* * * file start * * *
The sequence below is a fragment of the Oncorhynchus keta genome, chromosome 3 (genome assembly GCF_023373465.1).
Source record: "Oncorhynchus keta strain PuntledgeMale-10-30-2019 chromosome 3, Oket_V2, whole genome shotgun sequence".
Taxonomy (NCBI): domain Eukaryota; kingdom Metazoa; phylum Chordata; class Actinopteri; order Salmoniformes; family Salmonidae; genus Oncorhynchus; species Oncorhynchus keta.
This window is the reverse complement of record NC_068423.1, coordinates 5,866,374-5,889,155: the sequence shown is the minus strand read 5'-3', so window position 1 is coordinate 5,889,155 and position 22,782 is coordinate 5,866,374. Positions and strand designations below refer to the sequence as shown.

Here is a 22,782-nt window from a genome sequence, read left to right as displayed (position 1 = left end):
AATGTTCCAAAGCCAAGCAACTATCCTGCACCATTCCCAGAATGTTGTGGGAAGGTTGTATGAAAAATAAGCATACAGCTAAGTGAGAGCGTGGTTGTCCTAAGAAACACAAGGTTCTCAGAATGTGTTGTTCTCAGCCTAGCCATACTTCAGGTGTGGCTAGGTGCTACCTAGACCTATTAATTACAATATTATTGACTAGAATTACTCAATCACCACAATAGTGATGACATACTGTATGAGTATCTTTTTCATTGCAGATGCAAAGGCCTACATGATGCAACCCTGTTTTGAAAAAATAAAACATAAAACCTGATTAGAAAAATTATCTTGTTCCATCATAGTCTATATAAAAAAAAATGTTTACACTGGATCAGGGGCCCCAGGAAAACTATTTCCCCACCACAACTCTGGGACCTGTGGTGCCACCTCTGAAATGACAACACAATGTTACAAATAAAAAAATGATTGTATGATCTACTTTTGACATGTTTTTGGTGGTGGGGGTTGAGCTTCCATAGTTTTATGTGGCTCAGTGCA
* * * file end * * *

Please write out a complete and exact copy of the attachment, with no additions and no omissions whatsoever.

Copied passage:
The sequence below is a fragment of the Oncorhynchus keta genome, chromosome 3 (genome assembly GCF_023373465.1).
Source record: "Oncorhynchus keta strain PuntledgeMale-10-30-2019 chromosome 3, Oket_V2, whole genome shotgun sequence".
Taxonomy (NCBI): domain Eukaryota; kingdom Metazoa; phylum Chordata; class Actinopteri; order Salmoniformes; family Salmonidae; genus Oncorhynchus; species Oncorhynchus keta.
This window is the reverse complement of record NC_068423.1, coordinates 5,866,374-5,889,155: the sequence shown is the minus strand read 5'-3', so window position 1 is coordinate 5,889,155 and position 22,782 is coordinate 5,866,374. Positions and strand designations below refer to the sequence as shown.

Here is a 22,782-nt window from a genome sequence, read left to right as displayed (position 1 = left end):
AATGTTCCAAAGCCAAGCAACTATCCTGCACCATTCCCAGAATGTTGTGGGAAGGTTGTATGAAAAATAAGCATACAGCTAAGTGAGAGCGTGGTTGTCCTAAGAAACACAAGGTTCTCAGAATGTGTTGTTCTCAGCCTAGCCATACTTCAGGTGTGGCTAGGTGCTACCTAGACCTATTAATTACAATATTATTGACTAGAATTACTCAATCACCACAATAGTGATGACATACTGTATGAGTATCTTTTTCATTGCAGATGCAAAGGCCTACATGATGCAACCCTGTTTTGAAAAAATAAAACATAAAACCTGATTAGAAAAATTATCTTGTTCCATCATAGTCTATATAAAAAAAAATGTTTACACTGGATCAGGGGCCCCAGGAAAACTATTTCCCCACCACAACTCTGGGACCTGTGGTGCCACCTCTGAAATGACAACACAATGTTACAAATAAAAAAATGATTGTATGATCTACTTTTGACATGTTTTTGGTGGTGGGGGTTGAGCTTCCATAGTTTTATGTGGCTCAGTGCA